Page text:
Towards a more joined-up public service

The Public Service Legislation Bill aims to encourage a public service culture which is underpinned by a common purpose and values. The Bill supports a public service that is capable of organising cohesively around specific priorities, and fosters a strong Crown-Māori relationship. 

We look at the proposed changes.

Why change?

The last significant reform of the public service was the State Sector Act of 1988. That Act, also the work of a Labour Government, distinguished between departments which function under the lawful instruction of Ministers and Crown entities which operate on an arms-length basis.

The 1988 Act set the stage for the corporatisation (and, later, the privatisation) of State-Owned Enterprises and took a contractual approach in the core public service. The Act established the departmental chief executive as the employer and put chief executives on five year contracts.

This approach led to clearer accountability and autonomy. But it also made the public service less internally permeable and less able to respond to issues that traverse agency boundaries – like climate change, mental health and family violence.

Various efforts have been made over the years to break down these barriers – Key and Strategic Result Areas in the late 1990s; the Managing for Outcomes programme in the early 2000s; and the Better Public Service Results initiative in 2012. But they all met with mixed success.

The Public Service Legislation Bill will apply to departments. Some provisions (e.g. related to minimum standards of integrity) also apply to Crown entities and Crown companies. The Bill complements the Public Finance (Wellbeing) Amendment Bill.

A more flexible public service

The Bill provides for two new organisational forms:

  • interdepartmental executive boards, consisting of chief executives working toward a common outcome. They will be individually and collectively responsible for the board’s work, and
  • interdepartmental ventures, which will allow resources to be brought together into a single entity.

The interdepartmental executive boards are designed to align policy, planning and budgeting activities across two or more departments. The aim is to support initiatives across those departments (including priority work in a particular subject matter area).

The interdepartmental ventures focus on delivering services and carrying out regulatory functions that relate to two or more departments. The ventures will be designed to assist in developing and implementing operational policy relating to those services and functions.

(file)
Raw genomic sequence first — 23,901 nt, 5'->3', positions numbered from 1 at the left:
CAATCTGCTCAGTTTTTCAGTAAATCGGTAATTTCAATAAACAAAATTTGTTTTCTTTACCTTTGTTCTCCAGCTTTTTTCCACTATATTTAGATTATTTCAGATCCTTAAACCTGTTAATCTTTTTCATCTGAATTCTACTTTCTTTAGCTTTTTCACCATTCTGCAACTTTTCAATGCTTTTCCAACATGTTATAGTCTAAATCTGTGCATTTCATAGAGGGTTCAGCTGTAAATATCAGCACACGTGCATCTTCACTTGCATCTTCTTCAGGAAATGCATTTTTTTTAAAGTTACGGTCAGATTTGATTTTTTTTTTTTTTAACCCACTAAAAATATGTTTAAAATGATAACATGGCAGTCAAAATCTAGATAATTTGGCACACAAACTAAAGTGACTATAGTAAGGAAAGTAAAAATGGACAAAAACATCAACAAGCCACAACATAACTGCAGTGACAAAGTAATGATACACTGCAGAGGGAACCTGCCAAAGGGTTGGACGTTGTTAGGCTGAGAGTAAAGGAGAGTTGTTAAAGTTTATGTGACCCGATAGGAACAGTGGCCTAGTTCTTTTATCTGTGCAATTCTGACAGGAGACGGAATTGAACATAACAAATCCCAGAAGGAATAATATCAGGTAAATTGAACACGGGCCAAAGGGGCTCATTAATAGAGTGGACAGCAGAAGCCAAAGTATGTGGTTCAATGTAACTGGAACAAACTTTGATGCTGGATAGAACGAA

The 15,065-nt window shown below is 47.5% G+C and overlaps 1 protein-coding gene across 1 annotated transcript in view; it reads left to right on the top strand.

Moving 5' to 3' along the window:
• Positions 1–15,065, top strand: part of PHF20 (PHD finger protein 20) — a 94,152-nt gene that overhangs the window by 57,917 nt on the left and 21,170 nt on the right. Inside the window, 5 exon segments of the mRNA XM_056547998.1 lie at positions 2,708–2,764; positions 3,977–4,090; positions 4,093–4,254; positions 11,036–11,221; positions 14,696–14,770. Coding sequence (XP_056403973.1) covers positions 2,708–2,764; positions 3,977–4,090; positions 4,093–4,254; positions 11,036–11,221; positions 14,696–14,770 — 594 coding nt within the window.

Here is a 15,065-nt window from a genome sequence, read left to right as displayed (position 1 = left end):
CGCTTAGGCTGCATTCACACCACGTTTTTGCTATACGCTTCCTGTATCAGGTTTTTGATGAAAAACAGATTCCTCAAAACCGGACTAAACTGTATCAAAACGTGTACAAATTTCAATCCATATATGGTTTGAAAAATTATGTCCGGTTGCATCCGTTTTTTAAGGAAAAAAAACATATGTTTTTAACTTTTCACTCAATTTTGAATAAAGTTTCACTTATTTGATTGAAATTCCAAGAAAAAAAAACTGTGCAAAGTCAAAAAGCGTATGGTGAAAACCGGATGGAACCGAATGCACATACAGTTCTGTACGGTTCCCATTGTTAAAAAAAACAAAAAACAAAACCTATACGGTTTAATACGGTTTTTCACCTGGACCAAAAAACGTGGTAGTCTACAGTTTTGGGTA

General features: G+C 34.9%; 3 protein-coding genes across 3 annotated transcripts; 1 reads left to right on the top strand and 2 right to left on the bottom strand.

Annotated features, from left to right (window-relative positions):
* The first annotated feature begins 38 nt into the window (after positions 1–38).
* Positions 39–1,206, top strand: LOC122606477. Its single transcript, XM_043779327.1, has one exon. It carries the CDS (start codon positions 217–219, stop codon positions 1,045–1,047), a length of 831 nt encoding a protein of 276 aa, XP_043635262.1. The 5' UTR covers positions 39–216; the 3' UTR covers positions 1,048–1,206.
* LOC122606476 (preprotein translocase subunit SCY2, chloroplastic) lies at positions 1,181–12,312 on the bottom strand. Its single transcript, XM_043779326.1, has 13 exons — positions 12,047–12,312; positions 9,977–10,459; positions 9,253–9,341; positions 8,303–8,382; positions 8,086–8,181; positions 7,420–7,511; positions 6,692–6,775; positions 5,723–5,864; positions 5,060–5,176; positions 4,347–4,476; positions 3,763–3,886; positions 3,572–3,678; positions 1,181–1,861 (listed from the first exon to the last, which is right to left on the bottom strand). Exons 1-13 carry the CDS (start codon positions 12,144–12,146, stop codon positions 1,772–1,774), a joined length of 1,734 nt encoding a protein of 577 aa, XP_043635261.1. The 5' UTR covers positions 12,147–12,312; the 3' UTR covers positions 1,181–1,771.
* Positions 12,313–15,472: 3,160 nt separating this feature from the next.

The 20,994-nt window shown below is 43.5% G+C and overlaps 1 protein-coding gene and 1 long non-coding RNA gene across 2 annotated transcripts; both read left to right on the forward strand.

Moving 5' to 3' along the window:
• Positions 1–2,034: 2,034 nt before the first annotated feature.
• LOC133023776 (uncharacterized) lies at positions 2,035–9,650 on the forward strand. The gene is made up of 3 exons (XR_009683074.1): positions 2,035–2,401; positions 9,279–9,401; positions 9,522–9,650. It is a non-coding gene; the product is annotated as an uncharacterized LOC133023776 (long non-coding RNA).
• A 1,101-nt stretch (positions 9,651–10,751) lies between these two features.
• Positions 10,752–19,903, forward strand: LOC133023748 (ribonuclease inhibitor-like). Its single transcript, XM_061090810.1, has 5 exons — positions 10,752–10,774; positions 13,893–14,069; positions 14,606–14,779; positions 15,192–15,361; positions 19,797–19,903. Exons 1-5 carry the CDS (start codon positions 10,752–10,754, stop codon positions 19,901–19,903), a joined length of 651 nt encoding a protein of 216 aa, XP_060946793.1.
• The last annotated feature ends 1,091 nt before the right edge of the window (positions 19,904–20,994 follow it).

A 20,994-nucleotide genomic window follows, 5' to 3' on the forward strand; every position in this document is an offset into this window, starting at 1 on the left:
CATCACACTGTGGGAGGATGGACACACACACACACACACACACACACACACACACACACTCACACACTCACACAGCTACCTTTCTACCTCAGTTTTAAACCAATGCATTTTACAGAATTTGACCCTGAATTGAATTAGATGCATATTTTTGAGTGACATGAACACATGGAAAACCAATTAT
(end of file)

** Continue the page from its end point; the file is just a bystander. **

The Bill also creates scope for joint operational arrangements – a formal structure for public service agencies to develop cooperative and collaborative working models.

A forerunner to these new ways of working is the joint venture focussed on the elimination of family violence in New Zealand. This joint venture, led by chief executives, was established in 2018 and currently works across 10 government agencies.

Restatement of constitutional purpose

The Bill reaffirms the public service’s purpose of supporting constitutional and democratic government and lays out a set of public service principles. Department chief executives must uphold these principles, as must the boards of “Crown agents”. This responsibility will be a new collective duty of the Crown agent board under the Crown Entities Act 2004.

The principles cover political neutrality, free and frank advice, merit-based appointments, open government and stewardship. These are not new ideas. They just weren’t set out in the State Sector Act.

The Crown-Māori relationship

The Bill outlines the role of the public service in supporting the Crown in its relationships with Māori under the Treaty of Waitangi (te Tiriti o Waitangi). Under the Bill a core function among public service leaders is to engage with Māori and to understand Māori perspectives. They must also be mindful of these matters in the employment area.

A more attractive place to work

The Bill also provides for the promotion of diversity and inclusiveness, and reaffirms the rights and freedoms of public service employees. This move is strongly supported by the Public Service Association (PSA). The PSA has long argued that the principle of a politically neutral public service does not mean that public servants cannot be politically active.

Submissions on the Bill close on 31 January 2020.

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